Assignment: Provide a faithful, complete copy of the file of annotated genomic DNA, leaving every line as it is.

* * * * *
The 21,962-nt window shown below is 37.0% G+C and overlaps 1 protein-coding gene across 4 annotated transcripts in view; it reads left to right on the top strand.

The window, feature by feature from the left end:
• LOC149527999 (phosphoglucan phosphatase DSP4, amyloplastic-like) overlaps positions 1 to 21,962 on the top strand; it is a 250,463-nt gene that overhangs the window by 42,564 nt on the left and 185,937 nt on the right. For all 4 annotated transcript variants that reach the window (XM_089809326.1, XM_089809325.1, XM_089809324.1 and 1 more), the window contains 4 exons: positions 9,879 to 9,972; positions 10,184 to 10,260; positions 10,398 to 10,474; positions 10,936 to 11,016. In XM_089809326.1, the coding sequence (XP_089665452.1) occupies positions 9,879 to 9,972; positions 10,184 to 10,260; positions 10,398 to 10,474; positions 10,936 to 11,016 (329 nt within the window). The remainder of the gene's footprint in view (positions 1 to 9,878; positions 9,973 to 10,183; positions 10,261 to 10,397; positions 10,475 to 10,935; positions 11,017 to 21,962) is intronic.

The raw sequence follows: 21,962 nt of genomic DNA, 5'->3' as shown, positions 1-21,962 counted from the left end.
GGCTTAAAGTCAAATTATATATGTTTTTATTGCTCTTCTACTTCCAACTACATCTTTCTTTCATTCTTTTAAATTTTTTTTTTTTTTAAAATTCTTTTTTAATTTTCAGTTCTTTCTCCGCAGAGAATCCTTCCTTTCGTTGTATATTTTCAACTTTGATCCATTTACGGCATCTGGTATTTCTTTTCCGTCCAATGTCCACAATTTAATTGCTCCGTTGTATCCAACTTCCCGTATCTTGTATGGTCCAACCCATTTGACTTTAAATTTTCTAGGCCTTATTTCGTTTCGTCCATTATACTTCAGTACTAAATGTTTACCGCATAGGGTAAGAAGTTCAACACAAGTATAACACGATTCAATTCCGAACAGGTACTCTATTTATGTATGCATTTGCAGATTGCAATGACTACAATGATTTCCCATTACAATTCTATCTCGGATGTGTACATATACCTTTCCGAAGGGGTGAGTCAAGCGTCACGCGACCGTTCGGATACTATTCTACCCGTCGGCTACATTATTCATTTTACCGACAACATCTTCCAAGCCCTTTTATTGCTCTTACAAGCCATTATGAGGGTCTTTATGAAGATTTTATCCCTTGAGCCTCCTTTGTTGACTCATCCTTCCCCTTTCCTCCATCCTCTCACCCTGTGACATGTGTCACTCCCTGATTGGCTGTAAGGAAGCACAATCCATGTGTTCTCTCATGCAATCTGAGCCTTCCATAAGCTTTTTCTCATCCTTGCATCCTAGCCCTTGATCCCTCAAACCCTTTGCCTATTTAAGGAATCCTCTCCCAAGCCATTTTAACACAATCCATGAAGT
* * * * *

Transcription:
The 21,962-nt window shown below is 37.0% G+C and overlaps 1 protein-coding gene across 4 annotated transcripts in view; it reads left to right on the top strand.

The window, feature by feature from the left end:
• LOC149527999 (phosphoglucan phosphatase DSP4, amyloplastic-like) overlaps positions 1 to 21,962 on the top strand; it is a 250,463-nt gene that overhangs the window by 42,564 nt on the left and 185,937 nt on the right. For all 4 annotated transcript variants that reach the window (XM_089809326.1, XM_089809325.1, XM_089809324.1 and 1 more), the window contains 4 exons: positions 9,879 to 9,972; positions 10,184 to 10,260; positions 10,398 to 10,474; positions 10,936 to 11,016. In XM_089809326.1, the coding sequence (XP_089665452.1) occupies positions 9,879 to 9,972; positions 10,184 to 10,260; positions 10,398 to 10,474; positions 10,936 to 11,016 (329 nt within the window). The remainder of the gene's footprint in view (positions 1 to 9,878; positions 9,973 to 10,183; positions 10,261 to 10,397; positions 10,475 to 10,935; positions 11,017 to 21,962) is intronic.

The raw sequence follows: 21,962 nt of genomic DNA, 5'->3' as shown, positions 1-21,962 counted from the left end.
GGCTTAAAGTCAAATTATATATGTTTTTATTGCTCTTCTACTTCCAACTACATCTTTCTTTCATTCTTTTAAATTTTTTTTTTTTTTAAAATTCTTTTTTAATTTTCAGTTCTTTCTCCGCAGAGAATCCTTCCTTTCGTTGTATATTTTCAACTTTGATCCATTTACGGCATCTGGTATTTCTTTTCCGTCCAATGTCCACAATTTAATTGCTCCGTTGTATCCAACTTCCCGTATCTTGTATGGTCCAACCCATTTGACTTTAAATTTTCTAGGCCTTATTTCGTTTCGTCCATTATACTTCAGTACTAAATGTTTACCGCATAGGGTAAGAAGTTCAACACAAGTATAACACGATTCAATTCCGAACAGGTACTCTATTTATGTATGCATTTGCAGATTGCAATGACTACAATGATTTCCCATTACAATTCTATCTCGGATGTGTACATATACCTTTCCGAAGGGGTGAGTCAAGCGTCACGCGACCGTTCGGATACTATTCTACCCGTCGGCTACATTATTCATTTTACCGACAACATCTTCCAAGCCCTTTTATTGCTCTTACAAGCCATTATGAGGGTCTTTATGAAGATTTTATCCCTTGAGCCTCCTTTGTTGACTCATCCTTCCCCTTTCCTCCATCCTCTCACCCTGTGACATGTGTCACTCCCTGATTGGCTGTAAGGAAGCACAATCCATGTGTTCTCTCATGCAATCTGAGCCTTCCATAAGCTTTTTCTCATCCTTGCATCCTAGCCCTTGATCCCTCAAACCCTTTGCCTATTTAAGGAATCCTCTCCCAAGCCATTTTAACACAATCCATGAAGT